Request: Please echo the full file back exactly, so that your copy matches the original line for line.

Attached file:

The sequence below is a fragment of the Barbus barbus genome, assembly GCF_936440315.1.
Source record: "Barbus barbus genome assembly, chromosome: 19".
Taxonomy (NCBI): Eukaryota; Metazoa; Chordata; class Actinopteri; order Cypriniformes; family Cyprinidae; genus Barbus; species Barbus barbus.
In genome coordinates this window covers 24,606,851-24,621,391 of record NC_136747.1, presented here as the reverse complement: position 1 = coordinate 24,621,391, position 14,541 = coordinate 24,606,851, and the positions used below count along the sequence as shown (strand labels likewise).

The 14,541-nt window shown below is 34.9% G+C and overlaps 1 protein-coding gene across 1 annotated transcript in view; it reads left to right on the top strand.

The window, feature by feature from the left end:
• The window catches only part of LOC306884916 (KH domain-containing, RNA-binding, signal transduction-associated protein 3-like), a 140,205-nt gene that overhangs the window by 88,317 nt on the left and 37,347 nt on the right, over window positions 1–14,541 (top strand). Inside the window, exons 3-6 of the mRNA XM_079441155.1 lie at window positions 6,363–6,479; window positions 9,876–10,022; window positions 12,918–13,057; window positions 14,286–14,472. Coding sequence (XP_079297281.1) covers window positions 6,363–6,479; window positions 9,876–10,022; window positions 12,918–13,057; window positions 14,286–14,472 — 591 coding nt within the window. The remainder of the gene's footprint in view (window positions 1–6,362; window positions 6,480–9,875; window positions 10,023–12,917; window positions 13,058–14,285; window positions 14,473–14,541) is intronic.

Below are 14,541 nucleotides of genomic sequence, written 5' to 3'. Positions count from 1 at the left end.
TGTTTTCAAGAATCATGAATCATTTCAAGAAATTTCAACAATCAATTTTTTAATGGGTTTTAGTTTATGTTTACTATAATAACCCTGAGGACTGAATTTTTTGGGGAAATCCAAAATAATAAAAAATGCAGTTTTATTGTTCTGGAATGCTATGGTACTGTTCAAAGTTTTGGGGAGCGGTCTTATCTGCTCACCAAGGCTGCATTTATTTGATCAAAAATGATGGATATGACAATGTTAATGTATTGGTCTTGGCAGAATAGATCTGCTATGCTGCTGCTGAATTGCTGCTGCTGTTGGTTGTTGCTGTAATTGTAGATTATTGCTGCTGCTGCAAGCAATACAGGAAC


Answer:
The sequence below is a fragment of the Barbus barbus genome, assembly GCF_936440315.1.
Source record: "Barbus barbus genome assembly, chromosome: 19".
Taxonomy (NCBI): Eukaryota; Metazoa; Chordata; class Actinopteri; order Cypriniformes; family Cyprinidae; genus Barbus; species Barbus barbus.
In genome coordinates this window covers 24,606,851-24,621,391 of record NC_136747.1, presented here as the reverse complement: position 1 = coordinate 24,621,391, position 14,541 = coordinate 24,606,851, and the positions used below count along the sequence as shown (strand labels likewise).

The 14,541-nt window shown below is 34.9% G+C and overlaps 1 protein-coding gene across 1 annotated transcript in view; it reads left to right on the top strand.

The window, feature by feature from the left end:
• The window catches only part of LOC306884916 (KH domain-containing, RNA-binding, signal transduction-associated protein 3-like), a 140,205-nt gene that overhangs the window by 88,317 nt on the left and 37,347 nt on the right, over window positions 1–14,541 (top strand). Inside the window, exons 3-6 of the mRNA XM_079441155.1 lie at window positions 6,363–6,479; window positions 9,876–10,022; window positions 12,918–13,057; window positions 14,286–14,472. Coding sequence (XP_079297281.1) covers window positions 6,363–6,479; window positions 9,876–10,022; window positions 12,918–13,057; window positions 14,286–14,472 — 591 coding nt within the window. The remainder of the gene's footprint in view (window positions 1–6,362; window positions 6,480–9,875; window positions 10,023–12,917; window positions 13,058–14,285; window positions 14,473–14,541) is intronic.

Below are 14,541 nucleotides of genomic sequence, written 5' to 3'. Positions count from 1 at the left end.
TGTTTTCAAGAATCATGAATCATTTCAAGAAATTTCAACAATCAATTTTTTAATGGGTTTTAGTTTATGTTTACTATAATAACCCTGAGGACTGAATTTTTTGGGGAAATCCAAAATAATAAAAAATGCAGTTTTATTGTTCTGGAATGCTATGGTACTGTTCAAAGTTTTGGGGAGCGGTCTTATCTGCTCACCAAGGCTGCATTTATTTGATCAAAAATGATGGATATGACAATGTTAATGTATTGGTCTTGGCAGAATAGATCTGCTATGCTGCTGCTGAATTGCTGCTGCTGTTGGTTGTTGCTGTAATTGTAGATTATTGCTGCTGCTGCAAGCAATACAGGAAC